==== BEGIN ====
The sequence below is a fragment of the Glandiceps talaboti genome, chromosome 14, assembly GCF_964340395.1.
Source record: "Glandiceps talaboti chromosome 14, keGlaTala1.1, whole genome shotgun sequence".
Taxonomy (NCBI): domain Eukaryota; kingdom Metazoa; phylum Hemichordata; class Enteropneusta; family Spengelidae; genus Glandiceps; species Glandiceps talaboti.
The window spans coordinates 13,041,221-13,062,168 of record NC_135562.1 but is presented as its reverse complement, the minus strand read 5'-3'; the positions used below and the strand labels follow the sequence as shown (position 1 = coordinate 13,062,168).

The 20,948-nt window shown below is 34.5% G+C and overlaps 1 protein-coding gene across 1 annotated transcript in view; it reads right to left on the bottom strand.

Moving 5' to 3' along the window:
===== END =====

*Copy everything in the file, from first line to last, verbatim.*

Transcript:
The sequence below is a fragment of the Glandiceps talaboti genome, chromosome 14, assembly GCF_964340395.1.
Source record: "Glandiceps talaboti chromosome 14, keGlaTala1.1, whole genome shotgun sequence".
Taxonomy (NCBI): domain Eukaryota; kingdom Metazoa; phylum Hemichordata; class Enteropneusta; family Spengelidae; genus Glandiceps; species Glandiceps talaboti.
The window spans coordinates 13,041,221-13,062,168 of record NC_135562.1 but is presented as its reverse complement, the minus strand read 5'-3'; the positions used below and the strand labels follow the sequence as shown (position 1 = coordinate 13,062,168).

The 20,948-nt window shown below is 34.5% G+C and overlaps 1 protein-coding gene across 1 annotated transcript in view; it reads right to left on the bottom strand.

Moving 5' to 3' along the window: